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Residential Facilities: Improved Data and Enhanced Oversight Would Help Safeguard the Well-Being of Youth with Behavioral and Emotional Challenges

NCJ Number
Date Published
May 2008
95 pages
This report provides national information on the nature of the incidents that adversely affect the well-being of youth in government and private residential facilities; how State licensing and monitoring requirements address the well-being of youth in residential facilities; and what factors affect Federal agencies' ability to hold States accountable for the well-being of youth in residential facilities.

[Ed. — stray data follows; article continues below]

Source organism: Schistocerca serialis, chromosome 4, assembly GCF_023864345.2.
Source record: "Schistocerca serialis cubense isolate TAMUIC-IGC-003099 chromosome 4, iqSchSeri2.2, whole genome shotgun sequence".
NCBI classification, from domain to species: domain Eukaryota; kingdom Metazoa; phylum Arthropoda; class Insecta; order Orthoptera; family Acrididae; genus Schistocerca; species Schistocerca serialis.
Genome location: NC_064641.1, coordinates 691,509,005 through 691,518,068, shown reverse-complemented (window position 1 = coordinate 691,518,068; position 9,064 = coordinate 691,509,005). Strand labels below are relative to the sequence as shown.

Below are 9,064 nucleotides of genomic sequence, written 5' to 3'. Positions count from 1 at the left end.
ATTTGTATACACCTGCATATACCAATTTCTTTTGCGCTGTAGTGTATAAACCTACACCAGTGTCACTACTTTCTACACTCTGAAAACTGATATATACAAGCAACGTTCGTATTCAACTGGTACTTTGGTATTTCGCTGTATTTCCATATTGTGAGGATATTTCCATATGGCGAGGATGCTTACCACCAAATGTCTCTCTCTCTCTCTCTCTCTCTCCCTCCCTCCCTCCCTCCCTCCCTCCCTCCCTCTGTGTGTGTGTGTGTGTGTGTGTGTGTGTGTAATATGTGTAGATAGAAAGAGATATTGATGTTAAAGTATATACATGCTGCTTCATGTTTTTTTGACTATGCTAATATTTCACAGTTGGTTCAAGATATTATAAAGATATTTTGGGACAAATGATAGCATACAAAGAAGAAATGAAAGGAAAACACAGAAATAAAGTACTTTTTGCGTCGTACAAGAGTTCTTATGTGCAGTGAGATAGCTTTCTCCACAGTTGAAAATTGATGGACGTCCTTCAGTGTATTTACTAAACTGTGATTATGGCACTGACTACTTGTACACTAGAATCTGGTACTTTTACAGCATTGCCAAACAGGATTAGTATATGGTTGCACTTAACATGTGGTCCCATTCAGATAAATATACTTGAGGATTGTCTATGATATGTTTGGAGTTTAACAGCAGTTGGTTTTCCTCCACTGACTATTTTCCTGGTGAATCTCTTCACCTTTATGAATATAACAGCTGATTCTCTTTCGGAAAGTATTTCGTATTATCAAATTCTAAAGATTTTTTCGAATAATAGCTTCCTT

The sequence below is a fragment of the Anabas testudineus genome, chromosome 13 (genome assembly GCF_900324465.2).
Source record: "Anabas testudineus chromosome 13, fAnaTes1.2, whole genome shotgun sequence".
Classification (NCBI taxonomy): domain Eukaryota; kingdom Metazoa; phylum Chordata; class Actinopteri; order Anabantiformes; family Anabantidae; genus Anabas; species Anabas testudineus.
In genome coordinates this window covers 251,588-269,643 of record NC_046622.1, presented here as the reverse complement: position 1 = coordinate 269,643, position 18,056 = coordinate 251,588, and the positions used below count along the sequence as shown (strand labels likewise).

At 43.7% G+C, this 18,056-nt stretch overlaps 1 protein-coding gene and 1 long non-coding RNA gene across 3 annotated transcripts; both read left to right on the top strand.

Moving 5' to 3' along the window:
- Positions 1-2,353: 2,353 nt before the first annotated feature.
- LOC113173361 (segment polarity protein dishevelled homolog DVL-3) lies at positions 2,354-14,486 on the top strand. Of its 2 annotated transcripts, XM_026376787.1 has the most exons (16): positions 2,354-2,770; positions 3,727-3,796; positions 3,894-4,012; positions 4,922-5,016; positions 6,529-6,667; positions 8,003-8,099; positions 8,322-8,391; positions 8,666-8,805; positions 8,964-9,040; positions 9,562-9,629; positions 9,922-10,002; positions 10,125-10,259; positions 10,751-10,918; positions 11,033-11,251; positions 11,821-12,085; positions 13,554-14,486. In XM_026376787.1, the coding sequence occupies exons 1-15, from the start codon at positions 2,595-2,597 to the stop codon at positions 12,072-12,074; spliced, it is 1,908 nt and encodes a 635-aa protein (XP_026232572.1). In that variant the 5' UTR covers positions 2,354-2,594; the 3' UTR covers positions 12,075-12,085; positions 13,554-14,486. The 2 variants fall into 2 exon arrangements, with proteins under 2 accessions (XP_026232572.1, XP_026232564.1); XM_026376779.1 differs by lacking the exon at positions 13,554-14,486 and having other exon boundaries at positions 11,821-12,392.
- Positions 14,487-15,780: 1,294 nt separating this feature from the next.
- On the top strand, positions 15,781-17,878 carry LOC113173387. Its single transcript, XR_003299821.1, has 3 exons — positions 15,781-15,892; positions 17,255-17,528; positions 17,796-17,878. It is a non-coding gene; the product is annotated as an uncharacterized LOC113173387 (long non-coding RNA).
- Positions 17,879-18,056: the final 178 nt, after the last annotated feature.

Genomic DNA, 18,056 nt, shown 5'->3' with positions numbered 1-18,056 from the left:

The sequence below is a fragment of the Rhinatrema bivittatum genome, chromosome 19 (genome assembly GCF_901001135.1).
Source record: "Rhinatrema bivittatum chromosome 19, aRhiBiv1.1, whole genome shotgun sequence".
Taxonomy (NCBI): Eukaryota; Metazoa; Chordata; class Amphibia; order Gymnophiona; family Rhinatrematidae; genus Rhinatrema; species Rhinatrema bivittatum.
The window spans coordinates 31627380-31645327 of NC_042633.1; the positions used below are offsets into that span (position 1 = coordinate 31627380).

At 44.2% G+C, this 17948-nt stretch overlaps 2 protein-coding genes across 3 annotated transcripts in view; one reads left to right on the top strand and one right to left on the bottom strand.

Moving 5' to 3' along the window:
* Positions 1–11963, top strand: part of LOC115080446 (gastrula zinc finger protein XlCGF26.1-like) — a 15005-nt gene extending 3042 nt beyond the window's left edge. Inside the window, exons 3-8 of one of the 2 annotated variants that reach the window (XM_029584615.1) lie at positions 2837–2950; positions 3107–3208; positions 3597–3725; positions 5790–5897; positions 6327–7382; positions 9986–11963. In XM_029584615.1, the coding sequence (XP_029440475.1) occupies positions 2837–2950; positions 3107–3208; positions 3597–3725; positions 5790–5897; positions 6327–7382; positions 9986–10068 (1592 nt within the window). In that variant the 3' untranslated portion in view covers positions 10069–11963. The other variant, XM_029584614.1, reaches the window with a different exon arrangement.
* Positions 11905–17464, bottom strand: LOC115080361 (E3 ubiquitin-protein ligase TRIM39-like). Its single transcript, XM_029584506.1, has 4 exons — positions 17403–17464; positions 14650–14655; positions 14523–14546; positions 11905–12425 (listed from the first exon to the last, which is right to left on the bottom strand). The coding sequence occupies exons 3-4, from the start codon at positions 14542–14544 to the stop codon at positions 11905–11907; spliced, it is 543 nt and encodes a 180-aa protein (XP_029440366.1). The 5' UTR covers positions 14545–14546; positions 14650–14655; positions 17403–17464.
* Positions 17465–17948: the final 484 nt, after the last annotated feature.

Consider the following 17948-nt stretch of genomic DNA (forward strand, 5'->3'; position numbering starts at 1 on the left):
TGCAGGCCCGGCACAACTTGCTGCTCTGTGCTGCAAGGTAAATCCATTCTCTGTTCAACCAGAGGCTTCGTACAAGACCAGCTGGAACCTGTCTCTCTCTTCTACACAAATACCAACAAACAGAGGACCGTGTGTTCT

This report concludes that weaknesses in the current Federal-State regulatory structure have failed to safeguard the civil rights and well-being of some of the Nation's most vulnerable youth. The report discusses the implications of some options for action that States, Federal agencies, and Congress may consider in any restructuring effort. In addition, there are gaps in reported data that have persisted over a decade since the reporting requirement has been in place. Recommendations are offered for action that Federal agencies can take under the existing regulatory structure, including the proposal that the Secretary of Health and Human Services explore options to address State barriers to reporting maltreatment data for residential facilities. Also, the Attorney General should work with other Federal agencies to access information that could help target civil rights investigations. In addition, the Departments of Health and Human Services, Justice, and Education should cooperate in enhancing their oversight of State accountability for the well-being of youth in residential facilities. For the purposes of this study, "residential facilities" are defined as those that require youth (ages 12 through 17) to reside at the facility and that provide program services for youth with behavioral and emotional challenges. The study surveyed State child welfare, health and mental health, and juvenile justice directors in the 50 States, the District of Columbia, and Puerto Rico, in order to determine how States oversee child well-being in residential facilities. 22 tables and appended supplementary data and information